Graduate Andrew Zaniewski was a member of the top-three-placing Griffith University team for the Global Business Challenge back in 2014. Now the entrepreneur has put his hat in the ring once more, returning to mentor the current team from Griffith Business School.
The Griffith University alumnus was determined to give back to the school that gave him such amazing opportunities. “When I saw that Griffith was the host university this year, I put my hand up to be involved and coach the team in providing some guidance around the competition format and business model development,” Andrew explains.
“I wanted to see if I could give some input in helping to steer the team in the right direction, thanks to the success I had back in 2014. So far their hard work has paid off since they’ve made it into the final seven from a pool of 98 teams, with the final round to be held in early November.”
The Global Business Challenge is a competition for graduate students which allows participating teams to submit business ideas for sustainable solutions to global problems.
Andrew has a wealth of business experience to draw from, having had a lot of success as an entrepreneur.
The former Bachelor of Commerce student graduated at the height of the Global Financial Crisis when industry relevant jobs in banking and finance were hard to come by. “Some of the entry-level positions were being filled by people who had masters degrees. It was quite difficult,” he says.
Andrew had been offered a corporate position with one of the big four banks but would have had to relocate, something he wasn’t interested in at the time. He worked his way through myriad industries: waste collection, resources, international importing and exporting, heavy machinery, real estate and hospitality. Nothing seemed to quite fit his career aspirations.
While he was working hard making the Surfers Paradise restaurant he owned a success, he stumbled upon a major gap in the market. The RSA required for hospitality workers to operate in Australia was at that time only offered in English.
“My mother’s side of the family is Japanese and I had international friends either on student visas or working holidays and a lot of them would have an RSA but have zero understanding what the registration requirements actually were; they had somehow coasted through,” the Griffith Business School MBA graduate explains. “Being a rational person at the time I thought, ‘Oh that’s a bit of a risk,’ because if I was to hire someone who had the qualification but didn’t understand it, if they were to do something wrong that’s a $60,000 fine. So I started exploring a new option.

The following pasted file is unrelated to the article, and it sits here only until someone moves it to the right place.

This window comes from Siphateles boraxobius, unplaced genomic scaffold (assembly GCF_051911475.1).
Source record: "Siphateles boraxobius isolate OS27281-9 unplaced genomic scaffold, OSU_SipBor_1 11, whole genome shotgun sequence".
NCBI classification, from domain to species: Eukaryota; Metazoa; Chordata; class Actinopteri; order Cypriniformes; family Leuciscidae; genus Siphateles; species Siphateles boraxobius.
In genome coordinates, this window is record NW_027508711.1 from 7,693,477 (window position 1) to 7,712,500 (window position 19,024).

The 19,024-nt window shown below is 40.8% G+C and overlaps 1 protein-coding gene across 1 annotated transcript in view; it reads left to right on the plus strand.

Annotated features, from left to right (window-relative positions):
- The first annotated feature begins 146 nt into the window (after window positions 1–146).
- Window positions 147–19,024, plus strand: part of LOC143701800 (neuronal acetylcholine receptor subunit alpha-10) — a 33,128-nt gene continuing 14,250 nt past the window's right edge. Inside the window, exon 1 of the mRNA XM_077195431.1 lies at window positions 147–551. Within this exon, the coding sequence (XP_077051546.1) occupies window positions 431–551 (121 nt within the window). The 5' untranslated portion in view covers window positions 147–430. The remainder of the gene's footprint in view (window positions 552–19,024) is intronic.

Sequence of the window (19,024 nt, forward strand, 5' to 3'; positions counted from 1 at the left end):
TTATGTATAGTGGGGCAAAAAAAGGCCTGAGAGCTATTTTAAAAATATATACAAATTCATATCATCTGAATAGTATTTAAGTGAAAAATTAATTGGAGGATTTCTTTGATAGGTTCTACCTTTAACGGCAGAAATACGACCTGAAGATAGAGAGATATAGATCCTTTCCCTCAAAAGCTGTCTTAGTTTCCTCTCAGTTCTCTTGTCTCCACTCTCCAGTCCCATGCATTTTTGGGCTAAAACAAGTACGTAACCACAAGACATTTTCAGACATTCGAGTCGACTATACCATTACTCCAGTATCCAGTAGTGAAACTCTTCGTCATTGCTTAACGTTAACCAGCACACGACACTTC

“That’s what my company does now, online RSA training in languages other than English,” he says. “No one else in Australia was doing it at the time and no one else is now either.
“It was serendipitous in a way that it sort of brought together my client consulting background, hospitality and the international education and other industries I had been exposed to.”
But his foray into entrepreneurial enterprise didn’t stop there. While he was running his initial restaurant, Andrew came across the Japanese food franchise Ramen Danbo and decided he wanted to bring it to Australia. “Through friends’ connections I met the owner of this franchise in Japan and he was very co-operative. He was fairly keen to get something established overseas and said no worries to bringing it here,” he says.
“We are the first and only chain of ramen restaurants that’s actually an established brand in Japan, that’s entered the QLD market, and second for the whole of Australia,” Andrew says. “Needless to say we’ve definitely raised the bar for ramen on the Gold Coast!” And the hospitality mogul has plans to open a second location within the year.
Andrew believes doing the Global Business Challenge had a huge impact on his career trajectory. “Participating in challenges like this gives you a really well-rounded university experience which looks great for employers. It also helps get your profile out there and is great for networking,” he says.
He also identifies Griffith’s push towards integrating sustainability into business practices as something that has guided his work focus. “The Business School was great at bringing together sustainability and conventional business,” he explains.
“When you hear sustainability you get a tree-hugging hippie image but it’s more than that. When you look into it, it really makes a lot of sense. Griffith looks into long-term sustainability… financial sustainability, social sustainability and environmental sustainability – these three are what makes a business truly sustainable. They really focus it in a corporate sense, thinking of the bottom line of the shareholder at the same time as being socially responsible and teaching you how to create that balance, which is great knowledge to have in the business world. I know I’ve benefited from it over the years.”